“It’s definitely important that people get involved, especially to spread awareness about this,” said Daniel Powers ’19 (College of Arts & Sciences).
Powers was one of dozens of Regent students who gathered in the library atrium to learn about the growing problem of sex trafficking around the world and sexual abuse that happens all too often in the local community.
“Some of the statistics were really surprising, just to hear four years old is the average age for male sexual abuse, which is crazy,” said Powers.
While the statistics are shocking, so is the fact of what happens to survivors once they’re released from the hospital.
“In our hospitals, they are walking out in paper scrubs, which just broke my heart,”‘ said Rosemary Trible, Fear 2 Freedom founder.
Trible didn’t allow her own experience of sexual assault to keep her living in fear. Instead, she found freedom by starting Fear 2 Freedom, and using her story to raise awareness and encourage others to do something tangible to move survivors from a trap of fear to a place of freedom. Regent students helped assemble kits with sweatpants, underwear, toiletries, notes of encouragement, and a stuffed bear for survivors.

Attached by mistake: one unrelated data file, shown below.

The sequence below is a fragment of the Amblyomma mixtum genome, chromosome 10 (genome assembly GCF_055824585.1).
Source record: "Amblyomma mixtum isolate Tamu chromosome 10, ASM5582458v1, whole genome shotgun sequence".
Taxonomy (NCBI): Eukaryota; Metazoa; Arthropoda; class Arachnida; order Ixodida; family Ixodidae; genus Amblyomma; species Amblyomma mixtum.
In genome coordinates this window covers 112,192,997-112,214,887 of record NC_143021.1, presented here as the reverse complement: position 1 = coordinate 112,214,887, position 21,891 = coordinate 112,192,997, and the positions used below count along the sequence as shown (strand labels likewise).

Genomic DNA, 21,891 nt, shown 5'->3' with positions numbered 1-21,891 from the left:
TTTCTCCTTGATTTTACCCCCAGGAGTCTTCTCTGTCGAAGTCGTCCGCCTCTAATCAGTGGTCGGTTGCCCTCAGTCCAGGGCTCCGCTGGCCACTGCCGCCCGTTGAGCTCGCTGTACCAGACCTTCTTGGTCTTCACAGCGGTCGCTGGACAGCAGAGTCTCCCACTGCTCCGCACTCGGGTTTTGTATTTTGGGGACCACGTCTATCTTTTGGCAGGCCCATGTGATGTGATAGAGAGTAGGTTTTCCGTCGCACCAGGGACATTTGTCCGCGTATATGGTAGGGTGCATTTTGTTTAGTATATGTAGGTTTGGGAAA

“The bear is a very important part of our comforting tool for this,” said Trible. “The forensic nurse, or one of the partners would say, ‘He’s got some little papers. Take out one and write the name of who’s hurt you, or stick figure, if you’re a child, and you open up the heart of the bear, and you put that little piece of paper in the bear. As you get a little stronger, you take it out and you put it in water. It’s dissolving paper, so at first, the words disappear, and then the whole paper disappears, and it’s just a little symbol that they don’t have to be stuck as a victim.”
Once the kits leave Regent, they will go to Samaritan House, More to Life, and Destiny’s Rescue, all organizations that rescue sex trafficking or assault survivors. Within the past three years, the organization has partnered with 18 universities to prepare and distribute 13,000 kits. Trible says she’s seen the success of the program, recalling a family of five children under the age of 13 who were able to leave a hospital with clothing and care after a forensic exam.
“They got foster homes for all of those children, one home that took all five. As they walked out, the littlest one was only two, and she had her backpack on with a little bear sticking out of it. They said, ‘All you could see was the little bear and her feet walking out’, and that image has inspired me more than anything to believe that we can help them truly believe there’s a future without this abuse in their lives,” said Trible.
Regent students also learned more about how they can get involved with other organizations that fight sex trafficking, care for victims, and raise awareness.
By Brennan Smith